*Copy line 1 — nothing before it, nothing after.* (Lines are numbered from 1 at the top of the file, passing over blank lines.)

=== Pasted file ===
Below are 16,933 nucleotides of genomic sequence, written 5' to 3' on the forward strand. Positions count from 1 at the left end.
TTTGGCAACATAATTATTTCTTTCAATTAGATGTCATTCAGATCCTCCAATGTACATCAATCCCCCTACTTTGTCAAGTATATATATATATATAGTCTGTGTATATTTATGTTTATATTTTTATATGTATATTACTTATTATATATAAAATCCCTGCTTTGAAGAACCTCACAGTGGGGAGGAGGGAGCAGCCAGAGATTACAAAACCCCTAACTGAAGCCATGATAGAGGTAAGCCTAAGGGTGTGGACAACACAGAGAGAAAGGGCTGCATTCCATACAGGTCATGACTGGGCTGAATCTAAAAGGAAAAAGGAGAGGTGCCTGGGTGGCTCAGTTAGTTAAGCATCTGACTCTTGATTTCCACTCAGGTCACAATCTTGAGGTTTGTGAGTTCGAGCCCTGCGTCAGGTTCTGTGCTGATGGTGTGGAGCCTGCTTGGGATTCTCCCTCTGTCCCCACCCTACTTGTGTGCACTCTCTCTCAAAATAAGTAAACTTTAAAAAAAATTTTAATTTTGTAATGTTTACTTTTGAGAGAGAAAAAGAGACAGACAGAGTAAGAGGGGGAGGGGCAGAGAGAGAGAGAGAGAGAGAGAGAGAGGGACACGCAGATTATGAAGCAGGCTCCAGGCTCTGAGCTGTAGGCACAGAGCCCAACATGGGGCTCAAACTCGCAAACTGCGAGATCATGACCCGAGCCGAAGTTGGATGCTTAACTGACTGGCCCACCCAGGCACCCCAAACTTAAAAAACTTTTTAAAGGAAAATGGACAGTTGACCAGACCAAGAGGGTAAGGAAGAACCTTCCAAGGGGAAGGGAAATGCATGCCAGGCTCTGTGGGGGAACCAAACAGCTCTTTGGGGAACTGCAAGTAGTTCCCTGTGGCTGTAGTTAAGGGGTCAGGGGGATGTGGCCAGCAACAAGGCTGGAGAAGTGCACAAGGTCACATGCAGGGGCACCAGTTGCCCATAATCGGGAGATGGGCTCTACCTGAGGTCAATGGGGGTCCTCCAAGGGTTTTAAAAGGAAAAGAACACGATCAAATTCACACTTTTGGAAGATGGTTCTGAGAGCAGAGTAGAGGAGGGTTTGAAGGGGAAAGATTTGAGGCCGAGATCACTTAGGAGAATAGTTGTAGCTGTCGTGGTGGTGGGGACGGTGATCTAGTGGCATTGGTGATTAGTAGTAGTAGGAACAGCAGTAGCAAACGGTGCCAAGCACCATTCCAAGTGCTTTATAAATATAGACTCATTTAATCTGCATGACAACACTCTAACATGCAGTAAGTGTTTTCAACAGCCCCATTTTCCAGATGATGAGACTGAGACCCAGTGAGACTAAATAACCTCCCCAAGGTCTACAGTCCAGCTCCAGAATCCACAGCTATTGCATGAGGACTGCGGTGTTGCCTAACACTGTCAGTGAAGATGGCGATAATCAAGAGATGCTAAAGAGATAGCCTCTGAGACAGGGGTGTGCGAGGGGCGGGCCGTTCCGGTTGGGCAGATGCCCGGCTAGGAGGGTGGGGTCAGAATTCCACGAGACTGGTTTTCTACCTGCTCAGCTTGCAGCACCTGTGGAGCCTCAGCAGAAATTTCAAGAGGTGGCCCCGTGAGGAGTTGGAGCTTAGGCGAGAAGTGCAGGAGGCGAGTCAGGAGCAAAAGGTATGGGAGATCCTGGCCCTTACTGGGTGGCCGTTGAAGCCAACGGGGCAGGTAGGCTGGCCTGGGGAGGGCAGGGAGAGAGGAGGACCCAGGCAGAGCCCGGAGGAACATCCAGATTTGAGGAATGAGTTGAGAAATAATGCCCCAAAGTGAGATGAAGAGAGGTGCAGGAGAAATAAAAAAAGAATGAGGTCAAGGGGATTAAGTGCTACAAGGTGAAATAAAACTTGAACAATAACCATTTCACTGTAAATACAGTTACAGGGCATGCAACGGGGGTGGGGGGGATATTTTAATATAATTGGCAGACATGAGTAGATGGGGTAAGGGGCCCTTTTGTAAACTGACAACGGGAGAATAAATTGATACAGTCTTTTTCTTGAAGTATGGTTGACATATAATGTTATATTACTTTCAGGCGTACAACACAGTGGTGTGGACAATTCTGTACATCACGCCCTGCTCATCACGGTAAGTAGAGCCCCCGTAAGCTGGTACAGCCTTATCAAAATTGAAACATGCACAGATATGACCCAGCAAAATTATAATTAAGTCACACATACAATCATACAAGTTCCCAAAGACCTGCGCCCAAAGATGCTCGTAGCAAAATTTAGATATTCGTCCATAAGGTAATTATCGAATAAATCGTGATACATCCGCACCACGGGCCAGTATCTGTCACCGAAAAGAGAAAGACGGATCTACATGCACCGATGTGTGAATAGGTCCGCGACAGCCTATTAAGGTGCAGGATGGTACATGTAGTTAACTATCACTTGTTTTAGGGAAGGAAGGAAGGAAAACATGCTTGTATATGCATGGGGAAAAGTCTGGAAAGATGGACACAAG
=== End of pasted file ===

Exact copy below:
Below are 16,933 nucleotides of genomic sequence, written 5' to 3' on the forward strand. Positions count from 1 at the left end.